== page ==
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Last Updated on May 6, 2015, by eNotes Editorial. Word Count: 973

Herzog is going through a difficult time. While living in New York City, in June, he spends most of his time writing letters. Sometimes he writes them on paper, sometimes only in his mind. He writes to people he knows, people he has never met, and people who died long before he was born. He writes to Dwight David Eisenhower, thirty-fourth president of the United States; Friedrich Wilhelm Nietzsche, who died in 1900; his dead mother; some of his intellectual rivals; even God. In the letters, he argues about intellectual things the people said or wrote; sometimes he argues about things he himself said or wrote, or failed to say or to write.

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When his girlfriend, Ramona, tells him he should rest at her place on the shore, he instead leaves New York by train to visit a friend on Martha’s Vineyard in Massachusetts. While traveling, he continues writing letters. At Martha’s Vineyard, he goes to the room his hosts had prepared for him. Then, leaving a letter explaining his actions, he immediately sneaks out of the house and returns by air to New York. Back in his apartment, he starts writing letters again.

During most of the next day, he writes letters. He goes to dinner at Ramona’s apartment, where he spends the night. The next morning, he calls his lawyer, Harvey Simkin, to discuss the possibility of getting custody of his daughter, June; he hears that Madeleine, his former wife, and Valentine Gersbach, her lover, locked June in a car when they wanted to talk. Simkin has to go to court that morning but agrees to leave a message at the courthouse for Herzog. While waiting for Simkin’s message, Herzog attends several trials, including one involving an unmarried couple accused of beating the woman’s son to death. Herzog leaves the courtroom and later that day flies to Chicago. There, he goes to his father’s old house, now inhabited by his aging stepmother, and gets a pistol his father owned. It has two bullets in it. Herzog intends to use one on Madeleine and the other on Gersbach. By now it is dark. He goes to the house where he, Madeleine, and June had lived. Through the kitchen window, he sees Madeleine doing the dishes. Walking around the house, he looks through the bathroom window and sees Gersbach giving June a bath. Gersbach bathes June with obvious love, and June enjoys being bathed. The sight makes Herzog realize that he cannot kill anyone.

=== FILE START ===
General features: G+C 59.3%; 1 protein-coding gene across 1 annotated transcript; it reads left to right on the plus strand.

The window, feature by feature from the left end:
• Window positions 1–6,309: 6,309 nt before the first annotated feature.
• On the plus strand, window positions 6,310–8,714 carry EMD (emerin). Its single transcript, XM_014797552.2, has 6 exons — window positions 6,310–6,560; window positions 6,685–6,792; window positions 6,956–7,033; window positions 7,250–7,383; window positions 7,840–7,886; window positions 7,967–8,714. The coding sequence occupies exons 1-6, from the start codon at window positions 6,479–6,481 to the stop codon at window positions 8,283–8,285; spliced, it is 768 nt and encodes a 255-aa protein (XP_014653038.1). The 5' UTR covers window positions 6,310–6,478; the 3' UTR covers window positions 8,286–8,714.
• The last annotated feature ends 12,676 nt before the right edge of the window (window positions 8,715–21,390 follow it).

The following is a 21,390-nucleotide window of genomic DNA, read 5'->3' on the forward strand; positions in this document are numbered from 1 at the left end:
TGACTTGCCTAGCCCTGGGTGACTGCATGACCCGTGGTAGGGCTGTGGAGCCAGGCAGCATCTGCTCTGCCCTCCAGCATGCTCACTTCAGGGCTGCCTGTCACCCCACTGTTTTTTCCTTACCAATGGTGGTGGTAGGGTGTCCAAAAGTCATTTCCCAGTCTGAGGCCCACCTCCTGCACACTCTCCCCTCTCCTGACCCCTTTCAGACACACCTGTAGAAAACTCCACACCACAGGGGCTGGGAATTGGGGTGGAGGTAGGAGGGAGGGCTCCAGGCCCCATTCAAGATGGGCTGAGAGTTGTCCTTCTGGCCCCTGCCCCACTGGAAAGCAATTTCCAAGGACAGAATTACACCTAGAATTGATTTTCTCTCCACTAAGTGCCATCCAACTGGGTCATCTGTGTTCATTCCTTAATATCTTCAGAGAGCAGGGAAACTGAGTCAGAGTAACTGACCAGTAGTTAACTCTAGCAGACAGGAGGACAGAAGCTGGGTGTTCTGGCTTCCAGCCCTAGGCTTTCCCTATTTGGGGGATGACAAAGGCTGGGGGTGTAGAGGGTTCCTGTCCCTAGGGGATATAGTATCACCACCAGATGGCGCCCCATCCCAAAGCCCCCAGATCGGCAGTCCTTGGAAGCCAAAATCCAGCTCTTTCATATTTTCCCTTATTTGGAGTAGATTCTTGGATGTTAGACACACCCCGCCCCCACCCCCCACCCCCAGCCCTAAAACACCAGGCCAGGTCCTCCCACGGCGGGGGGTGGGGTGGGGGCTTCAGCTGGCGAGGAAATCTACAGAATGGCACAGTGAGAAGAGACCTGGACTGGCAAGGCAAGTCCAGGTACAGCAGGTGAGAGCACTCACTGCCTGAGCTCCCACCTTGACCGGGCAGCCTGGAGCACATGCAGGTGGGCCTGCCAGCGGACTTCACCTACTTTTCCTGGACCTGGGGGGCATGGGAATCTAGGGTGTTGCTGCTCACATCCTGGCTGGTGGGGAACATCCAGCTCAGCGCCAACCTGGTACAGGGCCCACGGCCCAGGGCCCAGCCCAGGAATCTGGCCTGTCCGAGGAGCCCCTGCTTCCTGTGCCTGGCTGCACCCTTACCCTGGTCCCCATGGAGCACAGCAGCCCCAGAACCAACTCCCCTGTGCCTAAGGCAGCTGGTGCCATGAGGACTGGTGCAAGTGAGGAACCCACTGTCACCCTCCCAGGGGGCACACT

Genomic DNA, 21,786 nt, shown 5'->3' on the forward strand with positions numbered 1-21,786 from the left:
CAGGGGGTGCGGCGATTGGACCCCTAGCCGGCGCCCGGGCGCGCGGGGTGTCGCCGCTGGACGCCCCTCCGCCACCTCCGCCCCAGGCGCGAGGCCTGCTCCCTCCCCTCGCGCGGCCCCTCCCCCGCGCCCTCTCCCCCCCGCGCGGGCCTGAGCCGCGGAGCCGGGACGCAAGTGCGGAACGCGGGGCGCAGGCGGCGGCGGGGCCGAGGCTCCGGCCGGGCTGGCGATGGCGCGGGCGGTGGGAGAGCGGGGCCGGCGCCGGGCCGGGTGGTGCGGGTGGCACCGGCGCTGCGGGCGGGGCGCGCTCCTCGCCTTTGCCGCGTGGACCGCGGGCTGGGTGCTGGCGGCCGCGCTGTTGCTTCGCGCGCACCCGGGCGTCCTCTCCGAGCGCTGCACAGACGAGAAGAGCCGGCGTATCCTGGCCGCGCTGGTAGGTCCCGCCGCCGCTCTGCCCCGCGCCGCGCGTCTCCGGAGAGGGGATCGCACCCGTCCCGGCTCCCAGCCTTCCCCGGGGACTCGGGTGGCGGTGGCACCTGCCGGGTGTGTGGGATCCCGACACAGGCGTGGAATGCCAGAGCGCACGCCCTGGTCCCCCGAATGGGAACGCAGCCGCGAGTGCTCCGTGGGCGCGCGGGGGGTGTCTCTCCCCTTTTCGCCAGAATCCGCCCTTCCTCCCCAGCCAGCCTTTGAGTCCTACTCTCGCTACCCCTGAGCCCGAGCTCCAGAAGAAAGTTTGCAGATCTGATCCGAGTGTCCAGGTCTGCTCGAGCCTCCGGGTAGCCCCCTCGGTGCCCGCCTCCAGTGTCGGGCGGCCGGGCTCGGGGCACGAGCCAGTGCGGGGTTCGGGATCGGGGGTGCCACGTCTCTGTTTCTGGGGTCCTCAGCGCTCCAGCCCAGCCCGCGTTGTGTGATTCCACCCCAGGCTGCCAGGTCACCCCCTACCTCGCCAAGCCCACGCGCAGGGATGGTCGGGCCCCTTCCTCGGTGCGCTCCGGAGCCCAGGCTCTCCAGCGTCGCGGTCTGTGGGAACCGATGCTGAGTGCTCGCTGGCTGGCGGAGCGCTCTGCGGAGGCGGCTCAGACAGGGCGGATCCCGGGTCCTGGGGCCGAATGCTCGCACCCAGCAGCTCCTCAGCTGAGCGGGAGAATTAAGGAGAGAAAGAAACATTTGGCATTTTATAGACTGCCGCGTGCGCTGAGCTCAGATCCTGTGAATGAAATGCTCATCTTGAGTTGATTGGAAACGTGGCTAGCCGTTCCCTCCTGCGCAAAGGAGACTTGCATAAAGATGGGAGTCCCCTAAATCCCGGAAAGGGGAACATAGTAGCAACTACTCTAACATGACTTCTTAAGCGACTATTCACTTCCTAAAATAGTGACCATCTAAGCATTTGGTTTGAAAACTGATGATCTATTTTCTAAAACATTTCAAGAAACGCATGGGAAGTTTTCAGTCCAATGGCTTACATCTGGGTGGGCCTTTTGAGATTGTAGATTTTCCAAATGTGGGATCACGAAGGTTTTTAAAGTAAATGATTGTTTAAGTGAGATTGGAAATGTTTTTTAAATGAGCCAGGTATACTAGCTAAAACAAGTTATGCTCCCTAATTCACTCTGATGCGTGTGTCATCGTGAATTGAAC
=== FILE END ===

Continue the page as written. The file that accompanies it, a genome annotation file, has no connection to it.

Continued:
Herzog drives to the house of Phoebe and Valentine Gersbach. Phoebe will not admit that Gersbach and Madeleine are having an affair, and Herzog is unsuccessful when he asks her to help him get custody of June. He leaves and spends the night with his old friend Lucas Asphalter, who has recently been in the newspapers for giving mouth-to-mouth resuscitation to his tubercular pet monkey. The monkey dies anyway. Asphalter arranges for Herzog to see June the next day.

The next afternoon, he is driving with June in his rented car when a truck collides with them. June is not hurt, but Herzog is knocked unconscious. The policemen who investigate recognize that Herzog was not at fault in the accident, but they arrest him for possessing a loaded revolver. He and June are taken to the police station. When Madeleine comes to get June, she makes it clear that she hates Herzog.

Herzog’s brother, William, pays his bail and agreed to visit Herzog’s house in Ludeyville, Massachusetts. Herzog used money he inherited from his father to buy the house as a home for Madeleine, who at that time wanted to live in the country. Herzog spent his entire inheritance buying the house and improving it. He loved living there and working on it, but when Madeleine tired of the country they moved to Chicago. The house has been deserted a long time.

Herzog goes from Chicago to “his country place.” Mice run through the house, and birds roost in the rooms. Lovers use it as a meeting place. Nevertheless, Herzog feels “joy” and peace in Ludeyville for the first time in a long time. There, he begins “his final week of letters.”

When William comes to the house, he sees that it is well built and beautifully situated. He tells his brother that he can probably sell it as a summer place but that Herzog will never get back the money he put into it because it is not close enough to the usual tourist haunts.